Many dishes are thought of as part of traditional French foods; some are universally accepted as part of the national identity, others are uniquely regional.
Among the former is the iconic baguette, one of the most famous of breads available throughout France.
Other French cuisine dishes vary according to the region of France and will usually be a speciality of that area alone.
The most famous regional French dishes, some of which you may already be familiar with. All of which you should try!
Coq au Reisling – the Alsatian variant on this popular dish.
Flammekueche – a tarte flambée.
Kouglof – A delicious yeast cake containing almonds and fruit and eaten with coffee.
Tarte à l'Oignon – it does what it says on the tin, a tarte made with onions!
Bœuf Bourguignon – A casserole of beef stewed in wine – preferably a good red wine of the region.
Coq au vin – this is where it started...chicken braised in red wine with lardons and mushrooms.
Escargots de Bourgogne – This is the famous dish of little French snails cooked in their shells with a parsley butter.
Buckwheat Pancakes – From the Loire and Brittany regions of France. Also known as 'galettes' and filled with meats, cheese, ham or vegetables.
Crêpes – Delicious little pancakes that can be found throughout Brittany. Often filled with a sweet filling, but also with a savoury filling such as cheese and ham.
Andouillettes – This is a sausage dish which you either love or you hate as it has a distinct smell and flavour.
Rillettes – a thick but spreadable paste made from duck legs.
Madeleines – naughty but nice.
Quiche Lorraine – the famous and worldly popular staple.
Tarte à la Mirabelle – delicious tart made with plums, also made with damsons (Tarte aux quetsche).
Aligot – mashed potatoes blended with Tomme cheese.
Cassoulet – hearty winter dish made with beans, Toulouse sausages and confit de canard.
Truffade – potatoes sautéed with garlic and fresh Tomme cheese.
Moules-Frites – mussels and chips; what could be simpler?
Tarte Normande – A very famous Normandy apple tart made with wonderful Normandy apples.
Bouillabaisse – A dish made famous by the fishermen of the region. It is made with a variety of fish from the mediterranean and also includes tomatoes and herbs.
Pan Bagnat – The healthiest French fast food, often eaten when playing a game of French boules or pétanque. Great for a picnic.
Ratatouille – A dish of Mediterranean vegetables such as aubergines, courgettes, peppers, tomatoes, onions and garlic. A very colourful and tasty dish that can be eaten hot or cold.
Salade Niçoise – A colourful salad made with a variety of local ingredients, which might include tuna and black olives.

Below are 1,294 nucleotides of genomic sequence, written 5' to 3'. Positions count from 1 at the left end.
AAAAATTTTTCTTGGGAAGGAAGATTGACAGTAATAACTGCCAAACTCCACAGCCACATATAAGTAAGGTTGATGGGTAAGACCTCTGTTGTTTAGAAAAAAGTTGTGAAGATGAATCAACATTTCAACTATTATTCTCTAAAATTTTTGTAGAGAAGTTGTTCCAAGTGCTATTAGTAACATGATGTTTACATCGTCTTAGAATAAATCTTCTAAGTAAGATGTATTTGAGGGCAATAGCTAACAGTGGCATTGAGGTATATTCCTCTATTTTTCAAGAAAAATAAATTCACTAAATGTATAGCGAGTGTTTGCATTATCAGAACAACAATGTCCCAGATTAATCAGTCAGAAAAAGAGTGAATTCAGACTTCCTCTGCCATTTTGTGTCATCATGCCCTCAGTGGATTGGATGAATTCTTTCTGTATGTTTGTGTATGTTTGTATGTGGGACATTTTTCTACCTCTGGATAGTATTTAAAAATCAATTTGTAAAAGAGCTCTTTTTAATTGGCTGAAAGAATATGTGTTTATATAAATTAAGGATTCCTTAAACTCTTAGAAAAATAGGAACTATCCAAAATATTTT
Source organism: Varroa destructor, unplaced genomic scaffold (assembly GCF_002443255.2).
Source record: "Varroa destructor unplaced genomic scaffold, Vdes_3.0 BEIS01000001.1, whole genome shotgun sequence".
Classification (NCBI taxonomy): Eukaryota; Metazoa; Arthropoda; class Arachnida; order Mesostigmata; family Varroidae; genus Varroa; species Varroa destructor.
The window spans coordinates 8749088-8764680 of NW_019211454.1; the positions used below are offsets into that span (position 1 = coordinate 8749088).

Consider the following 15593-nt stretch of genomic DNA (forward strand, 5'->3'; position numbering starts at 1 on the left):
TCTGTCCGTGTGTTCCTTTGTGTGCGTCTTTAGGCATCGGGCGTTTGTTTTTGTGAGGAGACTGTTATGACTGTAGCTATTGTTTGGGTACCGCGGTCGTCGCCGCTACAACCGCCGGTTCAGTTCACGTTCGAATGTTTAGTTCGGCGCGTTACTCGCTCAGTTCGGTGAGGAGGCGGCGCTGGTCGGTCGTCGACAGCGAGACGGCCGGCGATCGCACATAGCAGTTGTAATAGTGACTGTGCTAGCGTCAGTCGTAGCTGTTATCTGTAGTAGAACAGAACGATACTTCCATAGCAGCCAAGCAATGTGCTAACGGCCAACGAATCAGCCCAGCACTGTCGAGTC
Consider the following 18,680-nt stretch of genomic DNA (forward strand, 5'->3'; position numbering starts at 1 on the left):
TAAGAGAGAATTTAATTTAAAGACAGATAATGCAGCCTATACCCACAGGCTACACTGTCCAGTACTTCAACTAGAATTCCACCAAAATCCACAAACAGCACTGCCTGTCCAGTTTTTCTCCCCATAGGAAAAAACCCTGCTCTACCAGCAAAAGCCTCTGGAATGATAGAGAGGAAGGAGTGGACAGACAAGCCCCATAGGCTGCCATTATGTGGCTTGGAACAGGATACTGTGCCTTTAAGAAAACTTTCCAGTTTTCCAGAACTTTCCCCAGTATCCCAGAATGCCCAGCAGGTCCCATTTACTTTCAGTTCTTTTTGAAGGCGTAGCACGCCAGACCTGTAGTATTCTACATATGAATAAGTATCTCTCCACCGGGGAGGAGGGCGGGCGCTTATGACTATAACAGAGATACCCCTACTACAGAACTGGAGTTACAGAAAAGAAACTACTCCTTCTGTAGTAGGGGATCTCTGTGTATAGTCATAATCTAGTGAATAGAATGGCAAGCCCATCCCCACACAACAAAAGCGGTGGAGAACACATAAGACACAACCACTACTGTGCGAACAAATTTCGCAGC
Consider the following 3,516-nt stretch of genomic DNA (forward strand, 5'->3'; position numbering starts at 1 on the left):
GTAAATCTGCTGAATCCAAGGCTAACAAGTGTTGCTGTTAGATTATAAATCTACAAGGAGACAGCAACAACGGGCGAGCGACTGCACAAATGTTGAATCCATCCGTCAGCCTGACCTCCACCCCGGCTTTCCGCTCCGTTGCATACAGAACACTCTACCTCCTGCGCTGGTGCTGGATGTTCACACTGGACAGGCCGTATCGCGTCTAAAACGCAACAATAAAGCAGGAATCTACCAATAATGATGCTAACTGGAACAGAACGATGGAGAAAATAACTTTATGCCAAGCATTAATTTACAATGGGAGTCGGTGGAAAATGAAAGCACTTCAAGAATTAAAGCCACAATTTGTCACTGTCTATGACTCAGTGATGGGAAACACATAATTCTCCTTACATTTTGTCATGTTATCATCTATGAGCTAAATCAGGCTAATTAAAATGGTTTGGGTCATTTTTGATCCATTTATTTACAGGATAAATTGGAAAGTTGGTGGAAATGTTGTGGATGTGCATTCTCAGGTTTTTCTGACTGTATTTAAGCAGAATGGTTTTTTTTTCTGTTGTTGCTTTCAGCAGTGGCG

Tapenade – purée of olives, anchovies, capers and olive oil.
Raclette – This is a dish of melted cheese usually served with small potatoes, sometimes gherkins or pickles and ham and beef.
Gratin Dauphinois – oven-baked dish of potatoes and crème fraiche. If you use cheese, such as Gruyère or Comté, then this becomes, technically, Gratin Savoyarde, every bit as nice.
Soupe à l'Oignon – onion soup based on meat stock and served with cheese and a chunk of baguette.
Tartiflette – a delicious and filling dish of potatoes and lardons with Reblochon cheese.
Foie Gras – Foie Gras is a
French delicacy and is made from the liver of a goose or duck which has been fattened
especially to produce this classic and well-known French food.
France is a large country and is divided into several regions from Nord-Pas-de-Calais in the north to Languedoc-Roussillon in the south.
Not surprisingly, given the passion the French hold for their food, many foods are of strong regional importance, often influenced by their geographical location.
Brittany, for example, has a well-documented Celtic history and its cuisine is influenced by the traditional fishing industry of the region.
Alsace in the west, on the other hand, has a strong German influence – it was, for many years, a part of Germany.
The region in the south-west of France borders with Spain and attracts many Spanish influences.
The joy of travelling around France is the opportunity it presents to try its regional dishes in particular, and you should never pass up the chance to do so.
Just in the bread stakes alone you find not only the daily baguette, but its slimmer version, ficelle, or the flûte, fougasse and the stalwart pain de campagne, as well as many others that have evolved locally.
Desserts and pastries, too, vary regionally, and are a
nightmare for anyone on a diet: crème brulée, crepes, croissants, Far Breton,
pain perdu, Galette des Rois, Macarons, Madeleines, Mille-feuilles, mousse au
chocolat, pain au chocolat – how cruel is that? Putting chocolate into a
buttery bread – soufflés and the well-known tarte tatin.
Enjoy Traditional French Foods often!